Distracted Driving Awareness Month might be behind us, but we…
Now that the Atlantic Hurricane Season is well underway, and you are (hopefully) all stocked up with flashlights, batteries and nonperishables, we wanted to share a few tips to prepare you for safe driving in the rainy weather the season promises.
Use Your Headlights
Illuminating your headlights during inclement weather not only improves your visibility, but it also alerts those around you of your location. In many states, you are required by law to use your headlights in the rain. Refresh your memory on the headlight usage regulations in your state, here.
Examine Your Tires
You should inspect your car’s tires regularly depending on the amount of driving you do. To do this, you should measure tread depth and tire pressure. An easy way to measure tread depth is to place a penny upside down in your tire’s grooves – if Lincoln’s head is visible, it’s time for new tires. It is recommended you replace all four at the same time but if, for any reason, you can only replace two, put the new ones in the back. Wondering why? Check out the “Two Tire Replacement Demo” section in this post.
Check Out Your Wipers
Wipers should be replaced at least once a year as to not compromise visibility in adverse weather. I’ve found RainX to be extremely helpful for Florida’s heavy rain, too – you might want to give it a try!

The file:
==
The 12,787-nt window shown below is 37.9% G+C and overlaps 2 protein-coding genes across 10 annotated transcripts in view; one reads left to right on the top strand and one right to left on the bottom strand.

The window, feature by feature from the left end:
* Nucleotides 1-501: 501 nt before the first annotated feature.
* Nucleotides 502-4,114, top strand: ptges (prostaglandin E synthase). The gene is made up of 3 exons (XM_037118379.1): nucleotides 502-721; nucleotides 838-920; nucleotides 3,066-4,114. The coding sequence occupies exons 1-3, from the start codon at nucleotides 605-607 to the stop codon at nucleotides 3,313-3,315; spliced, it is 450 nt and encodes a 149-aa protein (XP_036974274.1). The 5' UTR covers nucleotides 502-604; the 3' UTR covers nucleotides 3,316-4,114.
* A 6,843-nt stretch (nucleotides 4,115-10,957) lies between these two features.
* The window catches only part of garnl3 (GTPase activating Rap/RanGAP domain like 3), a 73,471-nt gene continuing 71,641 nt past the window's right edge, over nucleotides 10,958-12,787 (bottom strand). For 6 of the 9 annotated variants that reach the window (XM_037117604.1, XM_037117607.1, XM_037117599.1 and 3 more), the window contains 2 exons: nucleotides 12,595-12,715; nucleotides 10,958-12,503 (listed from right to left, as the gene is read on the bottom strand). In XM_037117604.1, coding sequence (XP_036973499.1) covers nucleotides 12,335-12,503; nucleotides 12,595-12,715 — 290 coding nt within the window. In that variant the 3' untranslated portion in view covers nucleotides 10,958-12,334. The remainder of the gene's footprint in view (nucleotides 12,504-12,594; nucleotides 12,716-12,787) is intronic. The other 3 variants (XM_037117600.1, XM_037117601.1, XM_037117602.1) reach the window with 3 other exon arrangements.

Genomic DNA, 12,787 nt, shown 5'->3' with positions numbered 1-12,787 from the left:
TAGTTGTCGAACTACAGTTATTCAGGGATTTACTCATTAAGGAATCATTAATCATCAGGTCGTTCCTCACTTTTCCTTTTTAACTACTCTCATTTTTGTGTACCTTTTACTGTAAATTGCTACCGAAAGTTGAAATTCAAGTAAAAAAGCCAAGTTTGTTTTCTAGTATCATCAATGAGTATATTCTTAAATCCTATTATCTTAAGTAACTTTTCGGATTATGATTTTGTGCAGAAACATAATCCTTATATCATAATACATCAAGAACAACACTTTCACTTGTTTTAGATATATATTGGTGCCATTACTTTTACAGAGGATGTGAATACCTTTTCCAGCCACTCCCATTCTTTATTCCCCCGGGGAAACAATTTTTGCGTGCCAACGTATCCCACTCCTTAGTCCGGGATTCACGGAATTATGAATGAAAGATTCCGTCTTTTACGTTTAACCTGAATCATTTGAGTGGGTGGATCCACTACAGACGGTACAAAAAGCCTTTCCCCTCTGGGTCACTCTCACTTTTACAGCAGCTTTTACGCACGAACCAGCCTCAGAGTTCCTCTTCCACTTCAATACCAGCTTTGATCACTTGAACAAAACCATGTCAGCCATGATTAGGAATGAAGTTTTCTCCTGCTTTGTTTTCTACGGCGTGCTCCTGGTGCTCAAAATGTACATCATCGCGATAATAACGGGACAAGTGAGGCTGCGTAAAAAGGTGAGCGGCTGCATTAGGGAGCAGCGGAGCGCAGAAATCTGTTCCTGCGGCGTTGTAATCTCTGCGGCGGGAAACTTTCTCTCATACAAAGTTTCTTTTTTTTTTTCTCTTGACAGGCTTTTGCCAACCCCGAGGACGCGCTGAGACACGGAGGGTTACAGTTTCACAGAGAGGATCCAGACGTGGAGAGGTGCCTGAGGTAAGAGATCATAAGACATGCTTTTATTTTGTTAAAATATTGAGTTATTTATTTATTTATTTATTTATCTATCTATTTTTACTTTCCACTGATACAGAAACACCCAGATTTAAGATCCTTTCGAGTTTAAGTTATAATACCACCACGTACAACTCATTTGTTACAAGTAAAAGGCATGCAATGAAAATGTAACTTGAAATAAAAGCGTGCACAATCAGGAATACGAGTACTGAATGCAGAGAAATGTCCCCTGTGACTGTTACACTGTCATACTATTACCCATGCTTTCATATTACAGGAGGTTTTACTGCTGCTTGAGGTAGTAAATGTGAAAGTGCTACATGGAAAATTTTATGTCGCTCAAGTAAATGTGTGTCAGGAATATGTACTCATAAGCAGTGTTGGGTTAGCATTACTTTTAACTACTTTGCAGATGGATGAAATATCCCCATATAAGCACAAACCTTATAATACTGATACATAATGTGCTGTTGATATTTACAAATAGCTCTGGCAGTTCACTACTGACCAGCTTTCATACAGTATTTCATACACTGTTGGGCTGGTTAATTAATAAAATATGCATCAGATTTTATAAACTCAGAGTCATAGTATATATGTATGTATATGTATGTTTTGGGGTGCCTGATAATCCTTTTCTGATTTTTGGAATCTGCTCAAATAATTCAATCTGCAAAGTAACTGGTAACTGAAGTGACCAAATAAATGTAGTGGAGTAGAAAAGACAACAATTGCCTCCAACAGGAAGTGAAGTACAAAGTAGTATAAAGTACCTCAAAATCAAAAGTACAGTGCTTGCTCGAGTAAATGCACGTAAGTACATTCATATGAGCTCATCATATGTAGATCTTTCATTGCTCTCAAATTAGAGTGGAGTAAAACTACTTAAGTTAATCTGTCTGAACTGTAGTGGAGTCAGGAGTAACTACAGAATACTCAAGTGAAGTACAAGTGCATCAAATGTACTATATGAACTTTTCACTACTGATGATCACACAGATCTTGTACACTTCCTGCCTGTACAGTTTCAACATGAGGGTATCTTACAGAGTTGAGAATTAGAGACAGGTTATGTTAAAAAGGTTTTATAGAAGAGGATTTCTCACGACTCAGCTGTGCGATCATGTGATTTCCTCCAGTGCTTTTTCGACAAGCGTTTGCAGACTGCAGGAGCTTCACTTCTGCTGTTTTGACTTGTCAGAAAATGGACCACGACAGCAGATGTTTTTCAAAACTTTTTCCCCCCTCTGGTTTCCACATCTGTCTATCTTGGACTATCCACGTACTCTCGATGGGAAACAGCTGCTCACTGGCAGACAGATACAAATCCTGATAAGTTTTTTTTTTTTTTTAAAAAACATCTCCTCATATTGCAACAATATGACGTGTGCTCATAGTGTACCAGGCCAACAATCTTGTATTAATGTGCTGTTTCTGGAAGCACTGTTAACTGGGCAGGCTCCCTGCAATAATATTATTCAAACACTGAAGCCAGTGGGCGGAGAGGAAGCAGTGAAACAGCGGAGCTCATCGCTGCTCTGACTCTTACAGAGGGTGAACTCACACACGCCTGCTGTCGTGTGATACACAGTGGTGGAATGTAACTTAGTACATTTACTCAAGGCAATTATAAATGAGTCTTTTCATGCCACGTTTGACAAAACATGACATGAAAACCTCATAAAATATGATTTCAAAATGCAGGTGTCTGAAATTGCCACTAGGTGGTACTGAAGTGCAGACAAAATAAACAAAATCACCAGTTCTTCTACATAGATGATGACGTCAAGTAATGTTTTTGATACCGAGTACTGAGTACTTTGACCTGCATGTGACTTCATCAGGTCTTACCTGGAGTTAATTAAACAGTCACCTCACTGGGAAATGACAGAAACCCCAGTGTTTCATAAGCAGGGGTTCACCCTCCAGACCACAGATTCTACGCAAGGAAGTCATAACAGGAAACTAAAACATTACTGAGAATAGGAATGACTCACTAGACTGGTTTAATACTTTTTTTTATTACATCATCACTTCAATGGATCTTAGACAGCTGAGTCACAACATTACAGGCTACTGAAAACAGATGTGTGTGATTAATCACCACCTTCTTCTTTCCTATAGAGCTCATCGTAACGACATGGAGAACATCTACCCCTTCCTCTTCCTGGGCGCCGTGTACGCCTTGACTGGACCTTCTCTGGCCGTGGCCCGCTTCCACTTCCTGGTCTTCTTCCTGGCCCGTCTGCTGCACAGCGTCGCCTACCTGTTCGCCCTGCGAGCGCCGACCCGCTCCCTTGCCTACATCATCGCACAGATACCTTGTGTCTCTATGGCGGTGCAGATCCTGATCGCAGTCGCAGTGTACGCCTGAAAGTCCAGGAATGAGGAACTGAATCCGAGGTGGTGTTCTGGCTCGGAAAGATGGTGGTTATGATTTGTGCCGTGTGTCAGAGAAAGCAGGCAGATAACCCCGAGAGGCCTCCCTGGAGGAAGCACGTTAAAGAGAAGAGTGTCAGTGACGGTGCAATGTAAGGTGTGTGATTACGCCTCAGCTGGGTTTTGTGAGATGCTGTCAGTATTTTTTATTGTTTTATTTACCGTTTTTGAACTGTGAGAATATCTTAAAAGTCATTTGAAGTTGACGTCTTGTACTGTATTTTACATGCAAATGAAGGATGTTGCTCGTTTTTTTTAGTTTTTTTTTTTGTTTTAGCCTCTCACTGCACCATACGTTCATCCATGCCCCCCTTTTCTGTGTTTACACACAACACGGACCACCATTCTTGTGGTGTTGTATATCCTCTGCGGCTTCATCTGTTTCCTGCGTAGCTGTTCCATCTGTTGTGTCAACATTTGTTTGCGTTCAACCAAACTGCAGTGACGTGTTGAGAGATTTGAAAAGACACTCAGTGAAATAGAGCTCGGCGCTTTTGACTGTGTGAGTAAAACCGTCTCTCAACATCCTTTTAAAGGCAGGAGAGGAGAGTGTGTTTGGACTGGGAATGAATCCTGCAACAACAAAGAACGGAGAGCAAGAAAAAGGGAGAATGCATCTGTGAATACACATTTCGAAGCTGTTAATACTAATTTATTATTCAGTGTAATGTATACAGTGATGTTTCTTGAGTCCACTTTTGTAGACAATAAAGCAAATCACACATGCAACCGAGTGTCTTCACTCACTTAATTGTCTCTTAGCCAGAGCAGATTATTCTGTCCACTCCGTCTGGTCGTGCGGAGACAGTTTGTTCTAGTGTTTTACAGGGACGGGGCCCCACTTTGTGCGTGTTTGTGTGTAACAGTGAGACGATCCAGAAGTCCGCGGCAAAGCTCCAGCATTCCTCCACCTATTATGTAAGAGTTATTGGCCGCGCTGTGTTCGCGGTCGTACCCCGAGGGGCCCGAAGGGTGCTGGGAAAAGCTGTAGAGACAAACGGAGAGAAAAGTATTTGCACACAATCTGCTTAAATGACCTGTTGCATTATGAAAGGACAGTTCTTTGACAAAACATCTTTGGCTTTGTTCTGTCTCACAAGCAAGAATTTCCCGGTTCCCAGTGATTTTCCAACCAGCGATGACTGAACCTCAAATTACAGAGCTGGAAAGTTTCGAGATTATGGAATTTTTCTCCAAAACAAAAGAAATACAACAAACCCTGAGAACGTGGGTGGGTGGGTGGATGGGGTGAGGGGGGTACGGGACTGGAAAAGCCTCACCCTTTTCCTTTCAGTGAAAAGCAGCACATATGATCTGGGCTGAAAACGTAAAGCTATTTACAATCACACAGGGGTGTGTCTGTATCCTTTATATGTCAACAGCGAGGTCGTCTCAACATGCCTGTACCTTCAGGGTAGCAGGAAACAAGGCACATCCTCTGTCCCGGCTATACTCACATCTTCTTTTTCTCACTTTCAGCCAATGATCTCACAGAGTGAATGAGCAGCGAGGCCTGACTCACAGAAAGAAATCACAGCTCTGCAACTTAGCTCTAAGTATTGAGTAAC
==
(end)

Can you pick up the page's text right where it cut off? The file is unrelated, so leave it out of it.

Consider the Law Before Using Hazard Lights
Despite it being against the law in over half of the US, many drivers insist on driving with their hazard lights on in the rain. In Florida, it is illegal to use your hazards while in motion – the only exception being if your vehicle is a part of a funeral procession. Click here to learn what the laws regarding hazard lights are in your state.
Keep Your Distance
Simply put, it is harder for your tires to grip the road when it’s wet. Consider leaving ample stopping room between you and the car in front of you.
If You Skid, Keep Calm
It’s extremely important to slow down on wet roads, especially on curves, to prevent a skid. If you feel like you’re losing control of your vehicle, keep these things in mind:
- Remain calm
- Avoid Slamming on the Brakes
- Avoid Turning the Steering Wheel Sharply
- Look and Steer in the Direction You Want to Go
What wet weather safety tips would you add to this list? Let us know in the comments below!
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